Emmett Till disappeared 60 years ago today; his mutilated body was found three days later. His mother allowed photos to be taken of his open casket, and the horrifying pictures helped galvanize the Civil Rights movement, including the “I Have a Dream” speech eight years, to the day, later.

But that’s not what I wanted to talk about. I want to know why it is that I can see that photo in my mind’s eye when the event took place when I was but two years old when it took place. I’m guessing that on the fifth anniversary in 1960, Ebony and/or Jet magazines reran the photos, I saw them and the image seared in my mind to this day.

When I was in high school, a bunch of us raised money for some poor, rural folks in Tennessee. One day, I was (foolishly) walking alone down some dirt road down there. I see a sign indicating that I was about to enter the state of Mississippi. I crossed into the new state, my mind screamed, “Emmett Till!” and I literally jumped back into Tennessee.

In January or February of 1986, I saw the Capitol Repertory Theater’s performance of Toni Morrison’s Dreaming Emmett, based on his life and death. I don’t remember if was particularly well-acted or -written. All I remember was that I felt again the pain that was Emmett.

The last time I had seen the picture in print was when his mom, Mamie Till-Mobley, died back in 2003.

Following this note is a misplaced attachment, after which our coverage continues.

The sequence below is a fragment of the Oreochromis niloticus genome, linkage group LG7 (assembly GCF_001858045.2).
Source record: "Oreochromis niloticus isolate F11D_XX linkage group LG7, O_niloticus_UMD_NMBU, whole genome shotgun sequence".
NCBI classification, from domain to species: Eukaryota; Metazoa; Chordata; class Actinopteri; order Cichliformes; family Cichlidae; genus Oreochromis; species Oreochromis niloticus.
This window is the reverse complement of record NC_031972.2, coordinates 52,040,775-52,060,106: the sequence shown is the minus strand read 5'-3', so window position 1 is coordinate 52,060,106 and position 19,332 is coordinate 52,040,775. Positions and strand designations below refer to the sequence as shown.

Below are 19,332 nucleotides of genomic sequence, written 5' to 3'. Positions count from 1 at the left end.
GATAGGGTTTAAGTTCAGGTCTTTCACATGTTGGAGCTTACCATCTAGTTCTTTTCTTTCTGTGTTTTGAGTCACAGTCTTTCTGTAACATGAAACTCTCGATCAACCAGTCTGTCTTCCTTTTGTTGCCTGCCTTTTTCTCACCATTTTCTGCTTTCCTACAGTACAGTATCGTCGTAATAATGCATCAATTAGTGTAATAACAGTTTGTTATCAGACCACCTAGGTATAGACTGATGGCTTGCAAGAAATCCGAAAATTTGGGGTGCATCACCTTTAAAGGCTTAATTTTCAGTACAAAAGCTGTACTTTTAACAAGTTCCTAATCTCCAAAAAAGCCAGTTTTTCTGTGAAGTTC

In 2005, the case had been reopened by the FBI, with an exhumation and re-examination of Emmett’s remains, based on advances in DNA testing, followed by a reburial in June. After the gravesite was disturbed in 2009, the Smithsonian’s African American History Museum, which will open in 2015, acquired the Emmett Till casket.
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Emmylou Harris : My Name Is Emmett Till from her 2011 album Hard Bargain.

This is an edited version of my blog post of August 28, 2005.

One Response to “The death of Emmett Till”

  • Well, looking up more on Emmett Till lead me down an Internet rabbit hole of racist awfulness, including Recy Taylor and Joann Little.

    The pictures of Till in the magazine were horrifying; I can’t imagine seeing them two. At that age I couldn’t look at an unwrapped mummy at Field Museum, and those are old and have nothing to do with me personally.

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